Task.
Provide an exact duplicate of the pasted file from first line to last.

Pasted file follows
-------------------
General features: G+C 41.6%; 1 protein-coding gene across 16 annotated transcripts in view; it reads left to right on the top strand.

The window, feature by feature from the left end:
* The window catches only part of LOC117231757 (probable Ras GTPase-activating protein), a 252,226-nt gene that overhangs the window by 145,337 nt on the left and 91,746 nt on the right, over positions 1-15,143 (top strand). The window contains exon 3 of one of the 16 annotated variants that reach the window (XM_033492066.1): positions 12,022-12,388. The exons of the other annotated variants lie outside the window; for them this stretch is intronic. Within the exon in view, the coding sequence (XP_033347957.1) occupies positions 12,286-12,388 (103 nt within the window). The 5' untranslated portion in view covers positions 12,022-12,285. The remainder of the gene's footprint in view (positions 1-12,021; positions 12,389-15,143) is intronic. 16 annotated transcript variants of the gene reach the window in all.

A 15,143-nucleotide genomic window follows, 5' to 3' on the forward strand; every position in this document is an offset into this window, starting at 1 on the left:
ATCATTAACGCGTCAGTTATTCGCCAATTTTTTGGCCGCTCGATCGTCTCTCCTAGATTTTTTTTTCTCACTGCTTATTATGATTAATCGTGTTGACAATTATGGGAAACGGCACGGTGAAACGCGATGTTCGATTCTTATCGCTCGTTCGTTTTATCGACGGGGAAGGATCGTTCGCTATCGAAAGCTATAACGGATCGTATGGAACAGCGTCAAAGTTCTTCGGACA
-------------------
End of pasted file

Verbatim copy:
General features: G+C 41.6%; 1 protein-coding gene across 16 annotated transcripts in view; it reads left to right on the top strand.

The window, feature by feature from the left end:
* The window catches only part of LOC117231757 (probable Ras GTPase-activating protein), a 252,226-nt gene that overhangs the window by 145,337 nt on the left and 91,746 nt on the right, over positions 1-15,143 (top strand). The window contains exon 3 of one of the 16 annotated variants that reach the window (XM_033492066.1): positions 12,022-12,388. The exons of the other annotated variants lie outside the window; for them this stretch is intronic. Within the exon in view, the coding sequence (XP_033347957.1) occupies positions 12,286-12,388 (103 nt within the window). The 5' untranslated portion in view covers positions 12,022-12,285. The remainder of the gene's footprint in view (positions 1-12,021; positions 12,389-15,143) is intronic. 16 annotated transcript variants of the gene reach the window in all.

A 15,143-nucleotide genomic window follows, 5' to 3' on the forward strand; every position in this document is an offset into this window, starting at 1 on the left:
ATCATTAACGCGTCAGTTATTCGCCAATTTTTTGGCCGCTCGATCGTCTCTCCTAGATTTTTTTTTCTCACTGCTTATTATGATTAATCGTGTTGACAATTATGGGAAACGGCACGGTGAAACGCGATGTTCGATTCTTATCGCTCGTTCGTTTTATCGACGGGGAAGGATCGTTCGCTATCGAAAGCTATAACGGATCGTATGGAACAGCGTCAAAGTTCTTCGGACA